|NCDOT Awards $6.4 Million for Bridge Replacements in Alamance and Orange Counties
||Monday, April 22, 2013
RALEIGH — The N.C. Department of Transportation has awarded a contract for the replacement of 11 bridges in Alamance County and three bridges in Orange County.
These projects are part of the NCDOT’s $450 million state-funded bridge plan for 2011-13, which invests in preserving, repairing or replacing bridges statewide. The $6.4 million express design-build contract was awarded to Haymes Brothers Inc. of Chatham, Va. Work can begin as early as April 29, with completion scheduled for no later than July 1, 2016.
Express design-build is different than traditional design-build, because it does not require a technical proposal. This is more efficient than traditional design-build for less complex projects that do not require additional right of way.
The following bridges will be replaced in Alamance County:
The following bridges will be replaced in Orange County:
- Swepsonville Road over Meadow Creek;
- Holman Mill Road over Reedy Branch;
- Beale Road over Rock Creek;
- Staley Store Road over Greenbrier Creek and North Rocky River Prong;
- Coble Mill Road over Cane Creek;
- Mount Zion Road over Little Creek;
- Lakeside Avenue over Servis Creek;
- Quakenbush Road over Reedy Branch;
- Rumley Road over Brickhouse Creek; and
- Barber Road over a branch of Travis Creek.
Dates for the individual bridge closures will be released once they are determined.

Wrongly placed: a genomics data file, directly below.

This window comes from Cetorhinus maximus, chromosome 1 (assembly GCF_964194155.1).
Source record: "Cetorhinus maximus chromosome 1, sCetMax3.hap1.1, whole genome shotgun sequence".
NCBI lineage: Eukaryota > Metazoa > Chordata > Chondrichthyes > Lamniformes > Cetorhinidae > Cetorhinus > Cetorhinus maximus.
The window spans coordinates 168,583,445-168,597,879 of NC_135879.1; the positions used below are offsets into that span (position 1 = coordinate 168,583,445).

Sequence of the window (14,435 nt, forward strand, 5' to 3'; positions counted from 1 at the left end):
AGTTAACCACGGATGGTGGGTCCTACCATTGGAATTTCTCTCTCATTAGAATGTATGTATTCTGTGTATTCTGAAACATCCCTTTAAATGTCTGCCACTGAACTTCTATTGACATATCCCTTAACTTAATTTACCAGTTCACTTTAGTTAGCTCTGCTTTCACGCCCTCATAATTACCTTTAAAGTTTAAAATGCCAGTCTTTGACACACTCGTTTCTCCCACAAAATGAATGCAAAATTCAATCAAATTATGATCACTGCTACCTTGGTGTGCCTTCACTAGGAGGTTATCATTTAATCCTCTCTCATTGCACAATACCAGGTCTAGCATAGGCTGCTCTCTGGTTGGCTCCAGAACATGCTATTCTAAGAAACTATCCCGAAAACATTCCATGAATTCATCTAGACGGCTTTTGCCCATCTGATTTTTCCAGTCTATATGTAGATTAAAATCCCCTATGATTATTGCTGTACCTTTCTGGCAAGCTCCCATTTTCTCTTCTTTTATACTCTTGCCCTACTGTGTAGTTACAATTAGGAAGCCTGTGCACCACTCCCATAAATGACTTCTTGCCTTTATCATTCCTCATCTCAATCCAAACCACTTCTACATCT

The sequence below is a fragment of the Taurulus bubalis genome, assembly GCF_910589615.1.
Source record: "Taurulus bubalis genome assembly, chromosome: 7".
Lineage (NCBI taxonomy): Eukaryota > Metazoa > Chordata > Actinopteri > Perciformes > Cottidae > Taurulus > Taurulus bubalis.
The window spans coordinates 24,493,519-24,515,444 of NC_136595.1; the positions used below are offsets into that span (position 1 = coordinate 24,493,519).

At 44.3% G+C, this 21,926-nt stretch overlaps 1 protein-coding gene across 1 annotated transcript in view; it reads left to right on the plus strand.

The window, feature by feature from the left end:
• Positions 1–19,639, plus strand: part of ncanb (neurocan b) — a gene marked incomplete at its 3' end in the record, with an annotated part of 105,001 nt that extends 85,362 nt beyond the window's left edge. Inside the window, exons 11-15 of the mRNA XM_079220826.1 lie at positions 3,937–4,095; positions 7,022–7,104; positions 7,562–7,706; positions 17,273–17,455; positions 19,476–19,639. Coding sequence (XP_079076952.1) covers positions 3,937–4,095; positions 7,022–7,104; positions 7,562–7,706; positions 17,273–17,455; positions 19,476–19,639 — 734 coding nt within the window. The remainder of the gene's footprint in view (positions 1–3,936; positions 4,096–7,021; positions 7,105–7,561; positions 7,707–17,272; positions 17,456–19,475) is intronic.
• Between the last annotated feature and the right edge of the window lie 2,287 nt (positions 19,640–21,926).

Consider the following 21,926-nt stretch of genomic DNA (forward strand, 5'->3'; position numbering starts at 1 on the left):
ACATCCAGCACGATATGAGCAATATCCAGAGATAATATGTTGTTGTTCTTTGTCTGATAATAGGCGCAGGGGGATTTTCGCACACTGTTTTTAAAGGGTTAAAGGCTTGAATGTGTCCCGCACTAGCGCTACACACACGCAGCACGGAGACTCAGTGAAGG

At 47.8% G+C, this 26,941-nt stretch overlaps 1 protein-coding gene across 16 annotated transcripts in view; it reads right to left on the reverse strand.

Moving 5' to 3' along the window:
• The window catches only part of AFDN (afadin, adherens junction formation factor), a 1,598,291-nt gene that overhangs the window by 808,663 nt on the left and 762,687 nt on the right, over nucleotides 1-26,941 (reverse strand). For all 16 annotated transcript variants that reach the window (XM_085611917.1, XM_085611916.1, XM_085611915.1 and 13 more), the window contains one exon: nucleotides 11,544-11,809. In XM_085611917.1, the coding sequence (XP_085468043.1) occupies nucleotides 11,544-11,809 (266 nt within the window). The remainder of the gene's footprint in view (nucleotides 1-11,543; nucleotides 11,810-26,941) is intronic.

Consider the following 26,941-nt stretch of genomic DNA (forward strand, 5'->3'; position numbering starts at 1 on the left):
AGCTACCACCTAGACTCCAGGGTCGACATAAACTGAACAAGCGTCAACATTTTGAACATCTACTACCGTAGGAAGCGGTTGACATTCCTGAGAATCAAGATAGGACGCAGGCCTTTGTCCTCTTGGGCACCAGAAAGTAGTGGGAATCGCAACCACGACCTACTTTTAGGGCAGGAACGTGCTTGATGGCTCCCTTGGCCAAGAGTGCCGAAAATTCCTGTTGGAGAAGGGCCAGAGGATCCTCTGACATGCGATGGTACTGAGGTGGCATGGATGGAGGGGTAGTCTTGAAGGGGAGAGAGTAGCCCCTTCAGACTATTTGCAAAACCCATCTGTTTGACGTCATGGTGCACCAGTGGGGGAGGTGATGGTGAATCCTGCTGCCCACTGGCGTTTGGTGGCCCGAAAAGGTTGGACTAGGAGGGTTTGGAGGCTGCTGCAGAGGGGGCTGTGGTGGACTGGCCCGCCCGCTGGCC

- New Hope Church Road over Stoney Creek;
- Mebane Oaks Road over Haw Creek; and
- Saint Mary’s Road over an unnamed creek.
These bridges are considered to be structurally deficient or functional obsolete and have reached the end of their life cycle. Many of these bridges currently have weight limits that do not allow school buses and some emergency vehicles to cross.
The existing timber or steel-construction bridges are being replaced with precast cored slab structures that will carry water under the road. This type of installation will significantly reduce the construction and future maintenance costs because they will be constructed with concrete and have fewer components that require regular maintenance. With the exception of vegetation management, the structures are virtually maintenance free.
The structures will also accommodate all traffic, including trucks and emergency vehicles, as they will not be subject to load restrictions of the current bridges.
“We are ensuring the safety and reliability of our transportation infrastructure by replacing these outdated bridges,” said NCDOT Division 7 Engineer Mike Mills. “This contract is also a prime example of how we are making the most efficient use of limited resources.”
This is one of 27 contracts totaling $106.9 million awarded by NCDOT in March for highway and bridge projects across North Carolina. NCDOT awarded the contracts to the lowest bidders, as required by state law. The bids received on the projects awarded came in about 5.3 percent, or $5.9 million, below NCDOT estimates.
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